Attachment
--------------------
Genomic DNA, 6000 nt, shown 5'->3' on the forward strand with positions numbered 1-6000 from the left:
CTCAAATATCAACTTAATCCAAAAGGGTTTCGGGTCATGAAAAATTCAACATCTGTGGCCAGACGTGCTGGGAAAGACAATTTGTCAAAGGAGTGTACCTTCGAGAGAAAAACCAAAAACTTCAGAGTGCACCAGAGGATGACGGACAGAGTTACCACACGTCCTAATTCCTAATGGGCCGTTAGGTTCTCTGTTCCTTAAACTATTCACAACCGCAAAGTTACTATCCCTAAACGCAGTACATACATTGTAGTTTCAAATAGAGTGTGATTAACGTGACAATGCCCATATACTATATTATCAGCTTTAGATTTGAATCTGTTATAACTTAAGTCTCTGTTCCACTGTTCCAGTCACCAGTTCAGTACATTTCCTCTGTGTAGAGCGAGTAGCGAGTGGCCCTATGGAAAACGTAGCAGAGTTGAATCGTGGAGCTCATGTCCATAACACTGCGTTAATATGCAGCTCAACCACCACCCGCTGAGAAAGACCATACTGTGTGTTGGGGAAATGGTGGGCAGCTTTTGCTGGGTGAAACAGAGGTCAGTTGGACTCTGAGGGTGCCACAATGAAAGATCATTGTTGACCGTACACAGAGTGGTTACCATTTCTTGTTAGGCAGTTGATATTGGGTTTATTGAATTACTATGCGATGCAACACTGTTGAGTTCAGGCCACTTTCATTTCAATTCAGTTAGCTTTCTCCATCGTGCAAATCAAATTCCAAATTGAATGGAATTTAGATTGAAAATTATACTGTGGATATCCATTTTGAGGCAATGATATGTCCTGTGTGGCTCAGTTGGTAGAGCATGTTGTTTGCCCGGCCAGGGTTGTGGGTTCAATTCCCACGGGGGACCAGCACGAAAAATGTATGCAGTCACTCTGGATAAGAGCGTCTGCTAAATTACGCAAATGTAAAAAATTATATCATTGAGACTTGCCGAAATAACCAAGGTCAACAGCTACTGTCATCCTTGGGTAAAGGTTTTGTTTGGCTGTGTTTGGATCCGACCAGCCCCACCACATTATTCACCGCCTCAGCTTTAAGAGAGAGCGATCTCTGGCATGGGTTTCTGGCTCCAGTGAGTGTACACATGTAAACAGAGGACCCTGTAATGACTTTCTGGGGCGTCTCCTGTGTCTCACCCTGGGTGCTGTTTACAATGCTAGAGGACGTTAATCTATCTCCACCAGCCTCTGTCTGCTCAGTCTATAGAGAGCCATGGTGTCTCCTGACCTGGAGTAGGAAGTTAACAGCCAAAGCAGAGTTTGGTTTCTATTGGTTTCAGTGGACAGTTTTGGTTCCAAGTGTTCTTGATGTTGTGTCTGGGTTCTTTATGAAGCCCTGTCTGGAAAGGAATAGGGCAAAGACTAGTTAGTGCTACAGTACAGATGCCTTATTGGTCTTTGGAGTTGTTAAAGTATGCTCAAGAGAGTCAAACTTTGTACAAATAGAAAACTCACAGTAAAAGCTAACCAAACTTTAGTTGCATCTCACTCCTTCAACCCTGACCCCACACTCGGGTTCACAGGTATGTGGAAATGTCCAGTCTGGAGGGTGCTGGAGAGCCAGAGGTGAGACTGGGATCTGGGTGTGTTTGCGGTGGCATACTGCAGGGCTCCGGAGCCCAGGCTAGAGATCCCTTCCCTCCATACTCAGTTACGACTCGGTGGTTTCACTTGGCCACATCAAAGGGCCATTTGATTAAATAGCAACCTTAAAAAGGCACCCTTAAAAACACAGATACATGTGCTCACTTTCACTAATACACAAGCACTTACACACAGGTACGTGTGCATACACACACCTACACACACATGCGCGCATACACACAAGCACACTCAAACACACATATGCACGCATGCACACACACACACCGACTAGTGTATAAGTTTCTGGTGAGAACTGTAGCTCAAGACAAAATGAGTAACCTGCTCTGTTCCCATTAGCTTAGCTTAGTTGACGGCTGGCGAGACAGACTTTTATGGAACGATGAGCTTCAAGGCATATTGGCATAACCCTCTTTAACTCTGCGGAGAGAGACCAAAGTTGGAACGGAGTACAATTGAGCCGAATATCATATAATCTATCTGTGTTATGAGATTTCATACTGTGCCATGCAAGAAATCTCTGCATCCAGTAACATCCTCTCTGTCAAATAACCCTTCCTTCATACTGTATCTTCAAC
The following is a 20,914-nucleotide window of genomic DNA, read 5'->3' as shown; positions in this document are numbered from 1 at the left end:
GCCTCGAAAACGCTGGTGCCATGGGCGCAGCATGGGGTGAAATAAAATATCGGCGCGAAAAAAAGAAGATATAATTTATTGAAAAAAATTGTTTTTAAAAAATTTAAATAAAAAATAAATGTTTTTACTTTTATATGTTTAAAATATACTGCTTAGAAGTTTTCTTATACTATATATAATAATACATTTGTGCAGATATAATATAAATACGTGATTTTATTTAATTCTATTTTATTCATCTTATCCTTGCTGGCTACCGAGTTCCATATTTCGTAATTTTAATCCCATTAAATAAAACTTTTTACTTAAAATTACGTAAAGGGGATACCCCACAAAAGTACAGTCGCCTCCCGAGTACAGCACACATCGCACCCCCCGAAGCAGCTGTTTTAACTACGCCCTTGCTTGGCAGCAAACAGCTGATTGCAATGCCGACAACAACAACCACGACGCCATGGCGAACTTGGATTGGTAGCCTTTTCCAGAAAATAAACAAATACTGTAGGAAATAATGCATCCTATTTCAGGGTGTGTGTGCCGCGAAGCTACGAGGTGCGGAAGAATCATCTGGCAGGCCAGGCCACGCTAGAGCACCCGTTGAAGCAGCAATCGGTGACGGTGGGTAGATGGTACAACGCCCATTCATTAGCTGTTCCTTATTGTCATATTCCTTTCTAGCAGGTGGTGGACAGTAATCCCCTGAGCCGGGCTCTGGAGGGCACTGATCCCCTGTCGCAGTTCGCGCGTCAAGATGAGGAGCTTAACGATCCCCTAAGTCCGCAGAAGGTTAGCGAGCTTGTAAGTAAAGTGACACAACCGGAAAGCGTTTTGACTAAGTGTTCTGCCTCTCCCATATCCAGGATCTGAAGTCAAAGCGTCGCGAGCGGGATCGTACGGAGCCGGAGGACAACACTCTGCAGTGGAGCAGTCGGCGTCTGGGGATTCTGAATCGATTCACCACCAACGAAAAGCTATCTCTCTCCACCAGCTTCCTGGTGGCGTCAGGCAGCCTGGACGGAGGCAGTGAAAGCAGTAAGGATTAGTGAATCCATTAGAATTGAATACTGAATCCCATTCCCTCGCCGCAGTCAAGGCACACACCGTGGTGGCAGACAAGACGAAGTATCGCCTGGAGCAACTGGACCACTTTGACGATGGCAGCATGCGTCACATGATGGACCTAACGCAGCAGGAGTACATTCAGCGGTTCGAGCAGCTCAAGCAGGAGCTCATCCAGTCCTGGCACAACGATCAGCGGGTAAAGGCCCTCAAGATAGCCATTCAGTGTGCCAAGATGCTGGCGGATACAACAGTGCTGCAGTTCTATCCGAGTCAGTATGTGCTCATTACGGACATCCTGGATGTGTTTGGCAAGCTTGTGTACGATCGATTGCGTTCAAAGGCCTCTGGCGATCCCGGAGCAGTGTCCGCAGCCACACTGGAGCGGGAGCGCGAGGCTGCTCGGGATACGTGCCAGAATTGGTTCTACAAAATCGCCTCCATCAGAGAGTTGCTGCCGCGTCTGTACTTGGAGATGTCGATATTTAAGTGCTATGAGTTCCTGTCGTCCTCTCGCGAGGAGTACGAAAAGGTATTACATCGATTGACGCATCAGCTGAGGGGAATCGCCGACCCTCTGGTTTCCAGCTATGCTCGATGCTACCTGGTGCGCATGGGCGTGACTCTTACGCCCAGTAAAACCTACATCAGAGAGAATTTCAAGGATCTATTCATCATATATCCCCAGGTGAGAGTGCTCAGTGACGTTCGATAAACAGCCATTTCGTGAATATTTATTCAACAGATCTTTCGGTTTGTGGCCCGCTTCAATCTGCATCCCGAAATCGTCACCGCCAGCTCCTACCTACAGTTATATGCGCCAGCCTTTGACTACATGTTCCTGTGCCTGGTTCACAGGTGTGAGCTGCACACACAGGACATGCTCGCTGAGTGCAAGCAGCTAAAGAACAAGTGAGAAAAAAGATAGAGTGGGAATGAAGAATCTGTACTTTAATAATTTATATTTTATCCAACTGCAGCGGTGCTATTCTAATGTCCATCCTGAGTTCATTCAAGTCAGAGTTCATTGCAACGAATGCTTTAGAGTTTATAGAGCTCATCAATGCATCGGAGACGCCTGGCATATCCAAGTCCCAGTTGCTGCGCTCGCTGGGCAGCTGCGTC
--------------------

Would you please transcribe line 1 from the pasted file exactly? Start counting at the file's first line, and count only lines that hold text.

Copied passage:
Genomic DNA, 6000 nt, shown 5'->3' on the forward strand with positions numbered 1-6000 from the left: